“Stubhub, which is owned by eBay, has been in the busi­ness of openly re­selling tick­ets since 2000. They launched Vi­a­gogo, based in Lon­don, in 2006 – it is now said to be the world’s big­gest ticket re­sale out­fit.”

“Vi­a­gogo tick­et­ing mar­ket­place is de­signed to give con­sumers ac­cess to tick­ets that were of­ten pre­vi­ously dif­fi­cult to get hold of,” Wikipedia con­tin­ues. Tick­et­mas­ter’s con­tention was that there was no rea­son to give Vi­a­gogo a free run at own­ing the emerg­ing se­condary mar­ket­place.

Ide­al­is­tic as Vi­a­gogo’s pitch might sound, how­ever, whether through the use of bots or other means, the im­me­di­acy, ex­tent and prof­itabil­ity of re­selling has reached alarm­ing lev­els.

“There’s a trend that seems to be hap­pen­ing again and again be­cause of the sys­tem­atic, au­to­mated na­ture of the ‘new’ ticket-tout­ing,” Noel Rock says. “I call it ‘new’ as op­posed to the ‘tra­di­tional’ ticket-tout­ing of a lad sell­ing a few tick­ets out the back of a venue or sport­ing­ground.

“This sys­tem­atic form of tout­ing means that some­body can sign up for a fan club pre-sale on a Wed­nes­day, then sell the tick­ets on the se­condary site for five times higher on a Thurs­day. That re­ally pisses peo­ple off.”

While leg­is­la­tion may well be the an­swer, in the UK, a Gov­ern­ment de­ci­sion was made not to in­tro­duce Anti-Ticket Tout­ing leg­is­la­tion.

The ac­tiv­i­ties of touts there are cov­ered by the Con­sumer Rights Act – but, in­creas­ingly, this is seen as be­ing in­ef­fec­tive by peo­ple in the in­dus­try.

As a re­sult, the Fan­fair Al­liance has been formed, to take a stand against what they de­scribe as “in­dus­trial scale on­line ticket tout­ing.” Among those in­volved in what is a rad­i­cal, artist-driven, pro-fan ini­tia­tive are Brian Message (man­ager PJ Harvey and Nick Cave),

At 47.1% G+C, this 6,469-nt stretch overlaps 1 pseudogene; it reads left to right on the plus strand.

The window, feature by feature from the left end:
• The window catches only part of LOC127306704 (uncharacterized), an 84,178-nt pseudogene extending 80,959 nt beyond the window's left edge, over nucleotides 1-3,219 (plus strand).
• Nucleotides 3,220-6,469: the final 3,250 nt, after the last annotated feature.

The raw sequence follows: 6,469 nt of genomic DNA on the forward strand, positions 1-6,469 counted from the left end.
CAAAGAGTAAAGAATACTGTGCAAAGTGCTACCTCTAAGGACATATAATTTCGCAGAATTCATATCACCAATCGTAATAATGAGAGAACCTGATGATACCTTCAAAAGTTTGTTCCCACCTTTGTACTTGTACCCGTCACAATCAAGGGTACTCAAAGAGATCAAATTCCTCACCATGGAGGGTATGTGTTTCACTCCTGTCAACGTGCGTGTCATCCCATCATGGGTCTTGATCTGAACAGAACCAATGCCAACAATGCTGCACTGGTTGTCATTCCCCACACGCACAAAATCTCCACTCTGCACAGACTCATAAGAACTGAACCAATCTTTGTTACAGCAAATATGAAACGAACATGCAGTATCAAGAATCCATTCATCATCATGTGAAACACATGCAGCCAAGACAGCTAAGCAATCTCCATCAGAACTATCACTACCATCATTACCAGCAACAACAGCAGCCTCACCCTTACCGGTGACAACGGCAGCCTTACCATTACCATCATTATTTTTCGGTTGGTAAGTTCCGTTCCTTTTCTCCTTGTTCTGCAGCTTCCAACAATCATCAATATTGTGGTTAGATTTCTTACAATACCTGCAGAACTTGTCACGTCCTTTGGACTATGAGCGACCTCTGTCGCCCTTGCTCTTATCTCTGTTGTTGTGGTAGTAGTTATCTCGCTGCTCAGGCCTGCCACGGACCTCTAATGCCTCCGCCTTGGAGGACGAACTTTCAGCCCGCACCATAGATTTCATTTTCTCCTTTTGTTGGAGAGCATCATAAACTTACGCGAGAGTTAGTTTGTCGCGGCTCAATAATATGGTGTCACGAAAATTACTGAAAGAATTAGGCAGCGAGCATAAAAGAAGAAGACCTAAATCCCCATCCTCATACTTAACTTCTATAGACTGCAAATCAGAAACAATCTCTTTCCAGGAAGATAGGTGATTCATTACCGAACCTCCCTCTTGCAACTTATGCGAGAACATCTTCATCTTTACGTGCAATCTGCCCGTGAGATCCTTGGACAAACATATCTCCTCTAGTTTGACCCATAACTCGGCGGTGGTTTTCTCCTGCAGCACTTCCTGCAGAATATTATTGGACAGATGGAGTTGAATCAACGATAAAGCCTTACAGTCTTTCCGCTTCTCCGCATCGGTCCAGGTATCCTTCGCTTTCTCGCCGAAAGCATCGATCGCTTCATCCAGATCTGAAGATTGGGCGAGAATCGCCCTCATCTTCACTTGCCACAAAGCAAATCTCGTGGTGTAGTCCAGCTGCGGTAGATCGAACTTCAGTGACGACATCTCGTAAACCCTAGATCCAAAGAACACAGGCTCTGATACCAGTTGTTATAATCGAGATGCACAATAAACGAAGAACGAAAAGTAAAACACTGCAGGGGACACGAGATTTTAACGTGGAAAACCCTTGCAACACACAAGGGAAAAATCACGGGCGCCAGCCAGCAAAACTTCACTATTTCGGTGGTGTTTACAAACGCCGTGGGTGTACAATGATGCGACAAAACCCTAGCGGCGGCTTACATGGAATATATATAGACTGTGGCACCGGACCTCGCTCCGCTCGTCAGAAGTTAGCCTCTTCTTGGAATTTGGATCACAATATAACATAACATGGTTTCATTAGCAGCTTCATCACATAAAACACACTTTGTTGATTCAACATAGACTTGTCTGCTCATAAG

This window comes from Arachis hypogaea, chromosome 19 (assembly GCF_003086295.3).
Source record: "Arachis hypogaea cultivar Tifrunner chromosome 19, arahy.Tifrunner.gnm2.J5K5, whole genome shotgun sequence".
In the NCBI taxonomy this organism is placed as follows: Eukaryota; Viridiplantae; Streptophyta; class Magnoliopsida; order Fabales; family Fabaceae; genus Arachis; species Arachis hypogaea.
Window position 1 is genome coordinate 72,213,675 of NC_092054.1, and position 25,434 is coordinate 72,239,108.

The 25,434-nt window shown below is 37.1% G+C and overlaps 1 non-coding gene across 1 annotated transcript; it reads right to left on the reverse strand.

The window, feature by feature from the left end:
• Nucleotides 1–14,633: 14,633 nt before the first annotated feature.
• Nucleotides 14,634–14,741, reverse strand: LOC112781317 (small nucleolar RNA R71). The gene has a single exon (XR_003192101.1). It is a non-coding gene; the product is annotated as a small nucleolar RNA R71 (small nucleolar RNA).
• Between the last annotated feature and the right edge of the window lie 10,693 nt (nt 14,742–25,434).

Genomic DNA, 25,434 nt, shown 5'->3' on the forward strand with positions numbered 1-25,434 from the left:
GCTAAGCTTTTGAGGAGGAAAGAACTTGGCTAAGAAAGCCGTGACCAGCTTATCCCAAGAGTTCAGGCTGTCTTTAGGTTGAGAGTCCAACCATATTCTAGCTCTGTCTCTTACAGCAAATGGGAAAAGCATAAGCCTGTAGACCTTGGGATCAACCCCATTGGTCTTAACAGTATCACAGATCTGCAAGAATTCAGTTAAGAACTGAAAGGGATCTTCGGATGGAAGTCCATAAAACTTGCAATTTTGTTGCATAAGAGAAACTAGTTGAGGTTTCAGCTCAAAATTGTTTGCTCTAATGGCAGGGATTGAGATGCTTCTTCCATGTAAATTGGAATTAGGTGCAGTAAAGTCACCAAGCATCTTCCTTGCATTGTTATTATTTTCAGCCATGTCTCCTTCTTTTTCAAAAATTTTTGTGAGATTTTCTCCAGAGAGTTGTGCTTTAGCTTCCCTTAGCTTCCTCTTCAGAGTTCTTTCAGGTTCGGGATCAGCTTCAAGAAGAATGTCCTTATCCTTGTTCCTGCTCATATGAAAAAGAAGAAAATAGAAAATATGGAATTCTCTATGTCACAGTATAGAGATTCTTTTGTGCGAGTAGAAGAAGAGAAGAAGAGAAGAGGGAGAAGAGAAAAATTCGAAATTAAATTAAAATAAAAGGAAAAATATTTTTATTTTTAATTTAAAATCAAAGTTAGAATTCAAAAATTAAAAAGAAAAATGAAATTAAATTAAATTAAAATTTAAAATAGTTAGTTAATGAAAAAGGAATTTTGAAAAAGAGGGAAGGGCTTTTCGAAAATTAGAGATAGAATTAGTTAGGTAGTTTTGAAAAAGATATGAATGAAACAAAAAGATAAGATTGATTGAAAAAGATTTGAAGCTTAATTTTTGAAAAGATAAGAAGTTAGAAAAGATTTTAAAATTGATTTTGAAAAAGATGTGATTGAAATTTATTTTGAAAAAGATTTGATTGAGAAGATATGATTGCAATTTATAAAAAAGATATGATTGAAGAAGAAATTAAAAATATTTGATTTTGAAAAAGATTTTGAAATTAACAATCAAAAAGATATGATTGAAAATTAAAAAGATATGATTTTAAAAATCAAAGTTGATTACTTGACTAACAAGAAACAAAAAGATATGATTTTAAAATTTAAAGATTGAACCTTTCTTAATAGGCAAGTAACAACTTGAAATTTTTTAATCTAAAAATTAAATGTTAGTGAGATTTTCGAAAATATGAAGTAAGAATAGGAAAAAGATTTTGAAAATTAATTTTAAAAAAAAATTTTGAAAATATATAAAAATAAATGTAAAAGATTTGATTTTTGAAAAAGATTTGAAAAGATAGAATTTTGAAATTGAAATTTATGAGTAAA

Ian McAn­drew (man­ager Arc­tic Mon­keys, Royal Blood, Travis), Harry Magee (man­ager One Di­rec­tion, Lit­tle Mix, Ch­eryl) and Adam Tud­hope (Mum­ford & Sons, Laura Mar­ling, Keane).

So far, Fan­fair have stopped short of call­ing for anti-tout­ing leg­is­la­tion.

“We be­lieve a co­or­di­nated and prag­matic ap­proach be­tween Gov­ern­ment, cre­ative busi­nesses, en­trepreneurs and con­sumers can make ma­jor in­roads to curb­ing in­dus­trial-scale tout­ing in the se­condary tick­et­ing mar­ket,” they say, spell­ing out their aims. “Our sup­port­ers are com­mit­ted to sup­port­ing fair and eth­i­cal tick­et­ing prac­tices, as well as pro­con­sumer leg­is­la­tion and tech­nolo­gies.”

To achieve this, they ar­gue that the UK Con­sumer Rights Act 2015 should be given teeth – and then rig­or­ously en­forced.

TRA­DI­TIONAL TOUT­ING

In con­trast, spe­cific anti-tout­ing leg­is­la­tion has been passed in a num­ber of places around the world. In Bel­gium, leg­is­la­tion in­tro­duced in 2016 al­lows re­selling – but face value rules. No in­crease in price is al­lowed dur­ing the re­sale.